A U.N. human rights envoy arrived Sunday in Myanmar on a mission to get inside the country's prisons to determine the numbers of people killed and detained since the military regime's crackdown on pro-democracy protesters.
Paulo Sergio Pinheiro, the U.N.'s independent rights investigator for Myanmar, had been barred from visiting the country since November 2003. He has said he will abandon his visit unless he gets full support from the junta.
"If they don't give me full cooperation, I'll go to the plane, and I'll go out," he said recently after the government gave him a green light to visit the country for five days.
Pinheiro has submitted a proposed itinerary for his visit to the Myanmar government, which was still being "fine-tuned," said Aye Win, a U.N. spokesman in Myanmar.
The junta has come under renewed international pressure after it crushed pro-democracy demonstrations led by Buddhist monks in September. The government says 10 people were killed in the Sept. 26-27 crackdown, though diplomats and dissidents say the death toll was much higher. Thousands were arrested, with the events triggering intense global condemnation.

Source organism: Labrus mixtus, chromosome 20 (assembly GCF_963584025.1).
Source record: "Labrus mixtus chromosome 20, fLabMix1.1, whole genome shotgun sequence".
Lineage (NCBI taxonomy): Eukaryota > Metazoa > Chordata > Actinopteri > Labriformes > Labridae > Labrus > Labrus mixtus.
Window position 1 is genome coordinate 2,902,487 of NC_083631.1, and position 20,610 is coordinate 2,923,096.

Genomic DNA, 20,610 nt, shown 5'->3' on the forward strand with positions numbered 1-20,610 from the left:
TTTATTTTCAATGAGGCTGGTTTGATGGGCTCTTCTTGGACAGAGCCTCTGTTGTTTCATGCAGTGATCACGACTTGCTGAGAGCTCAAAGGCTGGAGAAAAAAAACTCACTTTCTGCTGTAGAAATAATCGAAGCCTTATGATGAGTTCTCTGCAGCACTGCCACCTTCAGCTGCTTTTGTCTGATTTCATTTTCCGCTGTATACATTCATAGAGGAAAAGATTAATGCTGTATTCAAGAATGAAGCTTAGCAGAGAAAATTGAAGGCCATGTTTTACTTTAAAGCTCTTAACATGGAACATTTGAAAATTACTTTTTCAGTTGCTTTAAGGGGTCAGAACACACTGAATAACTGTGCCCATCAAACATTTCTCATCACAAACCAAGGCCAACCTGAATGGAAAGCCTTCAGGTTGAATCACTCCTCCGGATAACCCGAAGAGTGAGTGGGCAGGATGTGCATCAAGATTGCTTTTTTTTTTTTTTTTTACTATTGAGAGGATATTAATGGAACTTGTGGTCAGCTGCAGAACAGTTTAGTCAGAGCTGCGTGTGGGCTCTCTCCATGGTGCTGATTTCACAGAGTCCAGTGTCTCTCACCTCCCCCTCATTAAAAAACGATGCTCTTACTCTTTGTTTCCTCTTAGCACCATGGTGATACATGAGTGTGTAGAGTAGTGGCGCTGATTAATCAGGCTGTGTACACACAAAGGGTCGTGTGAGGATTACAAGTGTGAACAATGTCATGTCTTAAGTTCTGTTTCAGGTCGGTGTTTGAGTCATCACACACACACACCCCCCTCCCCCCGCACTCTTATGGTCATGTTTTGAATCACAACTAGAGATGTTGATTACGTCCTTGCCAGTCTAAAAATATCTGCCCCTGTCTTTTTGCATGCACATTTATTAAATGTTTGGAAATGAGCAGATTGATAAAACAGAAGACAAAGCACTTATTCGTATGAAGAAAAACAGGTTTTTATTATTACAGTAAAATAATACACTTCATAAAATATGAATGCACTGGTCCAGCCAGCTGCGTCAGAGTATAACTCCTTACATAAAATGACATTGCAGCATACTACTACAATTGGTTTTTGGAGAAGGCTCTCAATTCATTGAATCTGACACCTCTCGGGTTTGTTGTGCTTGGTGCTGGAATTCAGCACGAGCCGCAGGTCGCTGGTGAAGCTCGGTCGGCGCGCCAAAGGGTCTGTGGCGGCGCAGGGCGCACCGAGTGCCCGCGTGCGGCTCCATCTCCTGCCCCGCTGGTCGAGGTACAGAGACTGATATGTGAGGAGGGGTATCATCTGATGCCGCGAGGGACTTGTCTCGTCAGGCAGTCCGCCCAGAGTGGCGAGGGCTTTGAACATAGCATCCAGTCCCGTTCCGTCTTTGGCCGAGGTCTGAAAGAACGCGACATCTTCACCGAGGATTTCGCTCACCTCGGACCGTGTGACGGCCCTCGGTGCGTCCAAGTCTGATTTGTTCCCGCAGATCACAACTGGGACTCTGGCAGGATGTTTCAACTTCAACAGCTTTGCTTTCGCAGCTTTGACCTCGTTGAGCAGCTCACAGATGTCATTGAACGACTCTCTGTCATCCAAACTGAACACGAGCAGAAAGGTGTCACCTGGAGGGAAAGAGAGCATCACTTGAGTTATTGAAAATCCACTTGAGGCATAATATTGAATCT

Pinheiro has a history of prickly relations with the ruling generals. He abruptly cut short a visit in March 2003 after finding a listening device in a room at a prison where he was interviewing political detainees. Later that year, he accused the junta of making "absurd" excuses to keep political opponents in prison.
Pinheiro's trip comes three days after the departure of U.N. envoy Ibrahim Gambari, who attempted during a six-day visit to kick-start talks between the junta and the pro-democracy opposition.
As a result of Gambari's trip, detained opposition leader Aung San Suu Kyi was allowed Friday to meet the leaders of her opposition party for the first time in three years. Suu Kyi said through a party spokesman she was "very optimistic" about the prospects of dialogue with the government.
Pinheiro said he was encouraged by Suu Kyi's meeting.
"I am very happy," he told AP Television News in Bangkok before boarding his flight for Yangon. "Ambassador Gambari did good work, and I'm very happy she was able ... to meet with her colleagues."
The regime cracked down on Suu Kyi's National League for Democracy party after it won elections in 1990. Instead of honoring the election results, the military stepped up a campaign of arrest and harassment of the party members, and eventually closed most of its offices.